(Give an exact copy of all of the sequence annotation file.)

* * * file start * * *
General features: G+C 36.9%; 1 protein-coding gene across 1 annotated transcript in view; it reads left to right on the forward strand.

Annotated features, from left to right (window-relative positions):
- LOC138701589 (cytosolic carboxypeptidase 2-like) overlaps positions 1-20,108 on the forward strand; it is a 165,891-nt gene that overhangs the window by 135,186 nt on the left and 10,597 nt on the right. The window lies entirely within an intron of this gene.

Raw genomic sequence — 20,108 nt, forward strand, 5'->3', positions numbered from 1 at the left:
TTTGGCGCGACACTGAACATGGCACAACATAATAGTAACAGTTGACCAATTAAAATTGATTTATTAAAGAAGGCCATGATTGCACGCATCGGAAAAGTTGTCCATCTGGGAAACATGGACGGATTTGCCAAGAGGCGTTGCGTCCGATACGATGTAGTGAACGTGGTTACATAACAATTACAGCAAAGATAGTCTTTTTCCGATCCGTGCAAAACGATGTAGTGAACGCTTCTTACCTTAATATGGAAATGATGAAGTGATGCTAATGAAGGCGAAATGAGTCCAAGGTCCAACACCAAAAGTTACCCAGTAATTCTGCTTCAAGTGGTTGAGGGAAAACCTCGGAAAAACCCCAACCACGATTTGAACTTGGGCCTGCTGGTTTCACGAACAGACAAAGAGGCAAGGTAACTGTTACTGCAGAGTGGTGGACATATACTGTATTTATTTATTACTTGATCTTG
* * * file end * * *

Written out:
General features: G+C 36.9%; 1 protein-coding gene across 1 annotated transcript in view; it reads left to right on the forward strand.

Annotated features, from left to right (window-relative positions):
- LOC138701589 (cytosolic carboxypeptidase 2-like) overlaps positions 1-20,108 on the forward strand; it is a 165,891-nt gene that overhangs the window by 135,186 nt on the left and 10,597 nt on the right. The window lies entirely within an intron of this gene.

Raw genomic sequence — 20,108 nt, forward strand, 5'->3', positions numbered from 1 at the left:
TTTGGCGCGACACTGAACATGGCACAACATAATAGTAACAGTTGACCAATTAAAATTGATTTATTAAAGAAGGCCATGATTGCACGCATCGGAAAAGTTGTCCATCTGGGAAACATGGACGGATTTGCCAAGAGGCGTTGCGTCCGATACGATGTAGTGAACGTGGTTACATAACAATTACAGCAAAGATAGTCTTTTTCCGATCCGTGCAAAACGATGTAGTGAACGCTTCTTACCTTAATATGGAAATGATGAAGTGATGCTAATGAAGGCGAAATGAGTCCAAGGTCCAACACCAAAAGTTACCCAGTAATTCTGCTTCAAGTGGTTGAGGGAAAACCTCGGAAAAACCCCAACCACGATTTGAACTTGGGCCTGCTGGTTTCACGAACAGACAAAGAGGCAAGGTAACTGTTACTGCAGAGTGGTGGACATATACTGTATTTATTTATTACTTGATCTTG